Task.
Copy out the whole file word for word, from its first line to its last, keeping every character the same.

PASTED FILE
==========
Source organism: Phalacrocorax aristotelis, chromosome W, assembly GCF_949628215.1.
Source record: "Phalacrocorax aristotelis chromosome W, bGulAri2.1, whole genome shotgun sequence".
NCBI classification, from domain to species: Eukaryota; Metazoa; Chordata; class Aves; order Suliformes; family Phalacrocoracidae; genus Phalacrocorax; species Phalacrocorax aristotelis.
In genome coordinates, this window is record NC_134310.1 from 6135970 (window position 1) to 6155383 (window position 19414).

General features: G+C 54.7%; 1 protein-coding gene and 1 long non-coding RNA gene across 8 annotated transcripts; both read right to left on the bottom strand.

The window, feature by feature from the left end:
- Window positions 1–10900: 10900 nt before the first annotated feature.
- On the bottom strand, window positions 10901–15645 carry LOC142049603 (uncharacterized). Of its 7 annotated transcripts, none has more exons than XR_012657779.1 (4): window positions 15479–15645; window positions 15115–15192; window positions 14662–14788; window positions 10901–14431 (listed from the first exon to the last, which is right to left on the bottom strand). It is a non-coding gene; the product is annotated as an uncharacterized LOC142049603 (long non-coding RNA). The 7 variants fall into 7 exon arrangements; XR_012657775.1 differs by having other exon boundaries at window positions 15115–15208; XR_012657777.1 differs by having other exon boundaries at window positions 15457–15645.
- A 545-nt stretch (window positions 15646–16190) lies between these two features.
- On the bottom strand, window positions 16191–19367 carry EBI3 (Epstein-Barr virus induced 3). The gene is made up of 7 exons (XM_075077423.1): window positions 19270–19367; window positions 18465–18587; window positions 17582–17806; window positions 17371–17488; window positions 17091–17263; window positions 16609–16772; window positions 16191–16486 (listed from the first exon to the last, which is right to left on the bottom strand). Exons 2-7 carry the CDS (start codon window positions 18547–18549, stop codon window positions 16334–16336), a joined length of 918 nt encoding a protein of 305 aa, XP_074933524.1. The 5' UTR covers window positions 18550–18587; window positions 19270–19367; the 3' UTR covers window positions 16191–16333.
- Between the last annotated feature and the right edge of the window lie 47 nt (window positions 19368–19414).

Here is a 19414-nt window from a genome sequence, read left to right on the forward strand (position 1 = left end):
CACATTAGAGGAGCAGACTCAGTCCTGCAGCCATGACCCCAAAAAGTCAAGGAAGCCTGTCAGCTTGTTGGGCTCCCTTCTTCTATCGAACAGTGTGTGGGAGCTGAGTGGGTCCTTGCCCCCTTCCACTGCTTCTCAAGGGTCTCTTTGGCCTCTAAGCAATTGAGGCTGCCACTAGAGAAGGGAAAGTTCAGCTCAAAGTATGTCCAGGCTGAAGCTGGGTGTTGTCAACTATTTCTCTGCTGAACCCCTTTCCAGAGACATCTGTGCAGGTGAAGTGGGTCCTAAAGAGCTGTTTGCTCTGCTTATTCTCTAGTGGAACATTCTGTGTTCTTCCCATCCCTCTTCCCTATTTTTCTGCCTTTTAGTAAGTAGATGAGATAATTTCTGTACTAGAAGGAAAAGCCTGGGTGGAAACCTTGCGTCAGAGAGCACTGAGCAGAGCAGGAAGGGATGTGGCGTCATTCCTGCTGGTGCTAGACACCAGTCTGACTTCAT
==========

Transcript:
Source organism: Phalacrocorax aristotelis, chromosome W, assembly GCF_949628215.1.
Source record: "Phalacrocorax aristotelis chromosome W, bGulAri2.1, whole genome shotgun sequence".
NCBI classification, from domain to species: Eukaryota; Metazoa; Chordata; class Aves; order Suliformes; family Phalacrocoracidae; genus Phalacrocorax; species Phalacrocorax aristotelis.
In genome coordinates, this window is record NC_134310.1 from 6135970 (window position 1) to 6155383 (window position 19414).

General features: G+C 54.7%; 1 protein-coding gene and 1 long non-coding RNA gene across 8 annotated transcripts; both read right to left on the bottom strand.

The window, feature by feature from the left end:
- Window positions 1–10900: 10900 nt before the first annotated feature.
- On the bottom strand, window positions 10901–15645 carry LOC142049603 (uncharacterized). Of its 7 annotated transcripts, none has more exons than XR_012657779.1 (4): window positions 15479–15645; window positions 15115–15192; window positions 14662–14788; window positions 10901–14431 (listed from the first exon to the last, which is right to left on the bottom strand). It is a non-coding gene; the product is annotated as an uncharacterized LOC142049603 (long non-coding RNA). The 7 variants fall into 7 exon arrangements; XR_012657775.1 differs by having other exon boundaries at window positions 15115–15208; XR_012657777.1 differs by having other exon boundaries at window positions 15457–15645.
- A 545-nt stretch (window positions 15646–16190) lies between these two features.
- On the bottom strand, window positions 16191–19367 carry EBI3 (Epstein-Barr virus induced 3). The gene is made up of 7 exons (XM_075077423.1): window positions 19270–19367; window positions 18465–18587; window positions 17582–17806; window positions 17371–17488; window positions 17091–17263; window positions 16609–16772; window positions 16191–16486 (listed from the first exon to the last, which is right to left on the bottom strand). Exons 2-7 carry the CDS (start codon window positions 18547–18549, stop codon window positions 16334–16336), a joined length of 918 nt encoding a protein of 305 aa, XP_074933524.1. The 5' UTR covers window positions 18550–18587; window positions 19270–19367; the 3' UTR covers window positions 16191–16333.
- Between the last annotated feature and the right edge of the window lie 47 nt (window positions 19368–19414).

Here is a 19414-nt window from a genome sequence, read left to right on the forward strand (position 1 = left end):
CACATTAGAGGAGCAGACTCAGTCCTGCAGCCATGACCCCAAAAAGTCAAGGAAGCCTGTCAGCTTGTTGGGCTCCCTTCTTCTATCGAACAGTGTGTGGGAGCTGAGTGGGTCCTTGCCCCCTTCCACTGCTTCTCAAGGGTCTCTTTGGCCTCTAAGCAATTGAGGCTGCCACTAGAGAAGGGAAAGTTCAGCTCAAAGTATGTCCAGGCTGAAGCTGGGTGTTGTCAACTATTTCTCTGCTGAACCCCTTTCCAGAGACATCTGTGCAGGTGAAGTGGGTCCTAAAGAGCTGTTTGCTCTGCTTATTCTCTAGTGGAACATTCTGTGTTCTTCCCATCCCTCTTCCCTATTTTTCTGCCTTTTAGTAAGTAGATGAGATAATTTCTGTACTAGAAGGAAAAGCCTGGGTGGAAACCTTGCGTCAGAGAGCACTGAGCAGAGCAGGAAGGGATGTGGCGTCATTCCTGCTGGTGCTAGACACCAGTCTGACTTCAT